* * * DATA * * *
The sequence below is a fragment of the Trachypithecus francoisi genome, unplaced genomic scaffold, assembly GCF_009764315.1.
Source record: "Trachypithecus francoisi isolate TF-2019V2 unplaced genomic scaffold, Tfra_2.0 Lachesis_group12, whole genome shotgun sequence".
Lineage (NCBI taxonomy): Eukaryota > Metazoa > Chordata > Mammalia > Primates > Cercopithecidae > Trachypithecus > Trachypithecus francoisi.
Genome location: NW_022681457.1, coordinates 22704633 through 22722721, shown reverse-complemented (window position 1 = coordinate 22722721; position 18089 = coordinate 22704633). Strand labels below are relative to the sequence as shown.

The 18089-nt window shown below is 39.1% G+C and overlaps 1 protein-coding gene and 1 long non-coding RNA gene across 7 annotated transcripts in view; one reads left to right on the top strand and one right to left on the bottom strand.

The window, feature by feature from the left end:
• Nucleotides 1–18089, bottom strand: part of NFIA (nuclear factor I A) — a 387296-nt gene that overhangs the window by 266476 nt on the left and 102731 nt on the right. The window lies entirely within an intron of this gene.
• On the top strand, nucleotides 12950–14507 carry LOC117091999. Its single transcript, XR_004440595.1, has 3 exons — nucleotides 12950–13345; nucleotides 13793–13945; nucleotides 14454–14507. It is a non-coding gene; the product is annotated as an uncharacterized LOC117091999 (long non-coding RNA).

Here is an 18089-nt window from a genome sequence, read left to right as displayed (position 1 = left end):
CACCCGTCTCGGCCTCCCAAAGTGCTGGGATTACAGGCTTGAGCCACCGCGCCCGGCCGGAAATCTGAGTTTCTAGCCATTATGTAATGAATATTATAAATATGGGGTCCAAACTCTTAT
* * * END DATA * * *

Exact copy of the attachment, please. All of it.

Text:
The sequence below is a fragment of the Trachypithecus francoisi genome, unplaced genomic scaffold, assembly GCF_009764315.1.
Source record: "Trachypithecus francoisi isolate TF-2019V2 unplaced genomic scaffold, Tfra_2.0 Lachesis_group12, whole genome shotgun sequence".
Lineage (NCBI taxonomy): Eukaryota > Metazoa > Chordata > Mammalia > Primates > Cercopithecidae > Trachypithecus > Trachypithecus francoisi.
Genome location: NW_022681457.1, coordinates 22704633 through 22722721, shown reverse-complemented (window position 1 = coordinate 22722721; position 18089 = coordinate 22704633). Strand labels below are relative to the sequence as shown.

The 18089-nt window shown below is 39.1% G+C and overlaps 1 protein-coding gene and 1 long non-coding RNA gene across 7 annotated transcripts in view; one reads left to right on the top strand and one right to left on the bottom strand.

The window, feature by feature from the left end:
• Nucleotides 1–18089, bottom strand: part of NFIA (nuclear factor I A) — a 387296-nt gene that overhangs the window by 266476 nt on the left and 102731 nt on the right. The window lies entirely within an intron of this gene.
• On the top strand, nucleotides 12950–14507 carry LOC117091999. Its single transcript, XR_004440595.1, has 3 exons — nucleotides 12950–13345; nucleotides 13793–13945; nucleotides 14454–14507. It is a non-coding gene; the product is annotated as an uncharacterized LOC117091999 (long non-coding RNA).

Here is an 18089-nt window from a genome sequence, read left to right as displayed (position 1 = left end):
CACCCGTCTCGGCCTCCCAAAGTGCTGGGATTACAGGCTTGAGCCACCGCGCCCGGCCGGAAATCTGAGTTTCTAGCCATTATGTAATGAATATTATAAATATGGGGTCCAAACTCTTAT